Based on the above findings a diagnosis of dentinogenisis imperfecta type II (Shields classification) was considered. Amelogenesis imperfecta was considered as the differential diagnosis.
Extracted 46 was sent for histopatholgical analysis which confirmed the diagnosis of dentinogenesis imperfecta (Figs. 4a and 4b).
Fig. 2. IOPAR of 46 revealing periapical infection.
Fig. 3. Pre treatment OPG.
Fig. 4a. Histopathology showing constricted pulp chamber. Fig. 4b. Histopathology showing irregular dentinal tubules.
Teeth 11 to 15, 21 to 25, 32, 33, 34, 35 and 42, 44 and 45 were endodontically treated and fiber posts were placed and core build up were performed (Figs. 5 and 6). Teeth 16, 26, 37, 31, 41, 46 and 47 were extracted. Fixed partial dentures were planned in upper and lower arches to protect the existing teeth and rehabilitate the missing teeth (Fig. 7).
Fig. 5. Post endodontic treatment.
Fig. 6. Core buildup and crown cutting for fixed prosthesis placement.
Fig. 7. Post fixed prosthetic restoration.
A hereditary developmental disturbance of dentin in the absence of any other systemic disorder is termed as dentinogenesis imperfecta (Neville et al.). It is a localized mesodermal defect which may affect both primary and permanent dentitions (Bhandari & Pannu; Barron et al.; Subramaniam et al.; Yashoda Devi et al.; Kamboj & Chandra) (as in this case).
Barret in 1882 first recognised this condition. Talbot as quoted by Witkop published the first report describing the disorder as an enamel defect. Skillen & Finn used the term hereditary opalescent dentin (Subramaniam et al.; Singh & Singh). Roberts & Schour proposed the term dentinogenesis imperfect in 1939. Hursey and associates investigated the racial correlation and reported a wide variation of manifestations of dentin defects (Singh & Singh).
Shields, Bixler and El-Kafraway in 1973 classified dentinogenesis imperfecta into three types.
Type I DGI associated with osteogenesis imperfect (OI). Both are mesodermal defects, (although OI may occur without DGI).
Type II - DGI without OI.
Type III Bradywine type. Its a rare variety characterized by shell teeth, with very little dentin and multiple pulp exposures in the primary teeth (Bhandari & Pannu; Barron et al.).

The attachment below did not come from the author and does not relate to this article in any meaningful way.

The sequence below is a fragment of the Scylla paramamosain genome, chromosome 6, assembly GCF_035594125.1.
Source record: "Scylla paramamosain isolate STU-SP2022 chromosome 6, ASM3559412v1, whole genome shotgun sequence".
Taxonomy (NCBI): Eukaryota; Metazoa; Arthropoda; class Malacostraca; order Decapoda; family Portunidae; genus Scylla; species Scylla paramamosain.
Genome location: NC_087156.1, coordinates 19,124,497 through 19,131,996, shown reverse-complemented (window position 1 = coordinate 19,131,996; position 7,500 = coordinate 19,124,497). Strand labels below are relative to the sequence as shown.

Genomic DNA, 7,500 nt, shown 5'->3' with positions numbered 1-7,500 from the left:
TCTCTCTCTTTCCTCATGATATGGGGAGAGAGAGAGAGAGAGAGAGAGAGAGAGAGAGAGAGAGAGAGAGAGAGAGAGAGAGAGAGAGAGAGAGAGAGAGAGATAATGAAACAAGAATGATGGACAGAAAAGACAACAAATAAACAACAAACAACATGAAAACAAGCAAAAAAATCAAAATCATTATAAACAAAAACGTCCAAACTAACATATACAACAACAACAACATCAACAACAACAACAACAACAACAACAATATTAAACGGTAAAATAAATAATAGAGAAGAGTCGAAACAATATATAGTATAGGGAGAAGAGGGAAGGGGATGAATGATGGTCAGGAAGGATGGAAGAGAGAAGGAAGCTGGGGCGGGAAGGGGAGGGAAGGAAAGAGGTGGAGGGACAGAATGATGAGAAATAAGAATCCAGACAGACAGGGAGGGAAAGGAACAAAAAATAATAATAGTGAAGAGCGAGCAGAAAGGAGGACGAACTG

The molecular etiologies of the hereditary dentine defects elucidated so far is not accounted by the Shields' system (Barron et al.). After years of extensive research it has been proved that DGI is distinct from OI, which called for a revised classification as DGI 1- DGI without OI, corresponding to Shields type II or DGI 2- Bradywine type, corresponding to Shields type III.
However no substitute for Shields type I is provided in this classification (Bhandari & Pannu; Barron et al.; Shafer et al.).
Molecular etiology. Most hereditary dentin defects are secondary to mutations in the genes encoding the major protein constituents of dentin (Barron et al.).
DSPP gene (gene map locus 4q21.3) encoding dentin phosphoprotein and dentin sialoprotein (Kamboj & Chandra; Shafer et al.), its expression is hundred times higher in the dentin, but is also seen in bone, kidney, salivary gland and lung (Barron et al.). Mutations of this gene is the cause for dentinogenesis imperfecta.
From the initially translated polypeptide DSPP three distinct protein products, dentin sialoprotein (DSP), dentin glycoprotein (DGP) and dentin phosphoprotein (DPP) are formed (Barron et al.).
Mutations in that region of the gene which encodes DPP results in dentinogenesis imperfecta II, as recently revealed by comprehensive analyses of DSPP. A combination of mis-sense and nonsense changes, splicing mutations and deletions are the overall mutations in DSPP resulting in retention of DSPP as a consequence of errors in signal peptide or subsequent processing events (Barron et al.).